As for claims Russian spy agency the FSB romped through Kaspersky’s backend systems to infiltrate computers using the company’s antivirus, not so, said the software maker. Its investigation found that, apart from a Duqu malware infection in spring 2015 that waylaid its servers, the firm has suffered no intrusions by third parties.
That seems surprising. Security vendors are at the top of hackers’ list of targets to subvert, The Register was told by Michael Viscuso, CTO of security shop Carbon Black and a former member of the NSA’s elite hacking crew, the Tailored Access Operations team. Compromising anti-malware tools gives tremendous low-level access to a target’s computer, so you’d expect Kaspersky to come under repeated attack, some of them being successful. On the other hand, the lab may not know it was infiltrated.
US Congress to the rescue a la Keystone Kops
Kaspersky’s report was published online shortly before the US House of Representatives Committee on Science, Space and Technology held hearings to assess the risks – if any – posed by Kaspersky software.
The hearings followed the US federal government banning Kaspersky software on its computers, a decision that led to Best Buy pulling the code from its shelves and offering customers free removal of the code. As you’d expect with Congress and technical stuff, the hearing didn’t go well.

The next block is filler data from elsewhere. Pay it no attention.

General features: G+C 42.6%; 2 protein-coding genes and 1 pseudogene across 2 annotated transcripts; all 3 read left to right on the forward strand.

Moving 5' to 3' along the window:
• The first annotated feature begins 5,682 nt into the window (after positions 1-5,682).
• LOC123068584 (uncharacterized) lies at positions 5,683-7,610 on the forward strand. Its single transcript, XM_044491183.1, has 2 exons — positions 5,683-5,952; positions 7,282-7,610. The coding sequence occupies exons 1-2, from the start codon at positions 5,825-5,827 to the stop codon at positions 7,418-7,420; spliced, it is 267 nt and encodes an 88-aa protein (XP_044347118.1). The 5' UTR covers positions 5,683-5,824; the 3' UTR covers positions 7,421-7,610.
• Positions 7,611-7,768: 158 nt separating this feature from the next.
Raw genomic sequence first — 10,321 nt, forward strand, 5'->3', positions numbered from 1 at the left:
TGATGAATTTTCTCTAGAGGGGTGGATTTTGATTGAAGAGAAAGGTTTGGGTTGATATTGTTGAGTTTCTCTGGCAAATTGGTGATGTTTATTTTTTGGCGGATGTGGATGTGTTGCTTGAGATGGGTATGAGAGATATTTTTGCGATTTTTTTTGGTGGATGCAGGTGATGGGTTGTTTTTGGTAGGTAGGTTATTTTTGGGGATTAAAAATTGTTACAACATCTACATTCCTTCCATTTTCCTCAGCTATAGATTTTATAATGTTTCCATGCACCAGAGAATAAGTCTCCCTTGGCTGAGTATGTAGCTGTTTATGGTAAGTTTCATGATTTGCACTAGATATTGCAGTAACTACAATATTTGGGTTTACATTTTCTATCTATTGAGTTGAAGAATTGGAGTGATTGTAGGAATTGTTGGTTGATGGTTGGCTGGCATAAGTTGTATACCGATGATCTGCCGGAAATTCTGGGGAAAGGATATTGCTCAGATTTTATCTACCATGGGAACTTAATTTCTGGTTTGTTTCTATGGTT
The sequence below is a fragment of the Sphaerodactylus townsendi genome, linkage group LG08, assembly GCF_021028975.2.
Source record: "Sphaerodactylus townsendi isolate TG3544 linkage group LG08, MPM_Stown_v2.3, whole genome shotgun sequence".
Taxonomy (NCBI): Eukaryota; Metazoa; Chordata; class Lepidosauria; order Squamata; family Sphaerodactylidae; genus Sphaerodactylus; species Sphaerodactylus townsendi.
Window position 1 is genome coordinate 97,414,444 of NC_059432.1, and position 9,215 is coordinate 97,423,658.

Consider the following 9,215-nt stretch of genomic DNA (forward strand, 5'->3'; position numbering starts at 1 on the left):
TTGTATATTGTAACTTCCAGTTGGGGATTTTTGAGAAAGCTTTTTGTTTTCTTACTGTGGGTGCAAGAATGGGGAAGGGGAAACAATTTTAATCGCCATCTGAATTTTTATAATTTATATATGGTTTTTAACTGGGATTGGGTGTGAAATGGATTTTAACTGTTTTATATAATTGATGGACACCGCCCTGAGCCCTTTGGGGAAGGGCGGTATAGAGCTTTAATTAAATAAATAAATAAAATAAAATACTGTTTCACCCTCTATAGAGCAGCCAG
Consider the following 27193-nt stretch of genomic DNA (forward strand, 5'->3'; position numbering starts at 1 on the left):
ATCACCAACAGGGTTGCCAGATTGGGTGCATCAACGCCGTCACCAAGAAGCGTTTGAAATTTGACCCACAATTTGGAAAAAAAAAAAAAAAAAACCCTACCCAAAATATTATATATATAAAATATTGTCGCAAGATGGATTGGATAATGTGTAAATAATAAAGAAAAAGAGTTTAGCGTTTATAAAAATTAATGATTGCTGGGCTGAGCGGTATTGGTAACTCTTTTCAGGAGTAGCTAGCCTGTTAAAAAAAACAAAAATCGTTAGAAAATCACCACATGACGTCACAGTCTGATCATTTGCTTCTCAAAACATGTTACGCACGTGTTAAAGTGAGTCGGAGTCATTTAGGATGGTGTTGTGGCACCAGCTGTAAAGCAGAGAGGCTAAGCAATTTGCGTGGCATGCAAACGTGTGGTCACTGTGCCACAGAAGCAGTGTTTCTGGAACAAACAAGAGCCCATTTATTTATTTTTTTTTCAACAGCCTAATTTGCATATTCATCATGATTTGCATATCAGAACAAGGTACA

Oversight subcommittee chairman Darin LaHood (R-IL) set the tone by repeatedly referred to the firm as “Kapersky Lab,” showing the in-depth knowledge and high-end security chops we’ve come to expect from our elected leaders.
One of the witnesses, Sean Kanuck, director of future conflict and cyber security at the International Institute for Strategic Studies, said that two foreign powers had penetrated Kaspersky servers. Presumably one was the Israelis, who reportedly hacked Kaspersky Lab and spotted Russian spies using its product as a global search engine of computers, but the other was unnamed – presumably either the FSB or possibly America’s own NSA.
Asked if other security vendors were equally at risk from hacking, Kanuck declined to answer, saying that these hearings were about Kaspersky, not other vendors. Another fact – that yet another NSA staffer took top-secret work home and lost it, which is a criminal felony – was outside of the committee’s remit, according to Representative Barry Loudermilk (R-GA).
Overall, the hearing was a bit of a dead loss. David Shive, CIO of the US General Services Administration, confirmed that Kaspersky software was off its PCs but also added that it hadn’t seen any evidence of nefarious use, and was just acting on what Homeland Security had told him.
So there we have it: the he-said, she-said war of words goes on. Kaspersky has put its evidence on the table, and it’s up to the US government to see if it’ll do likewise to justify stripping the otherwise decent antivirus from its computer systems. ®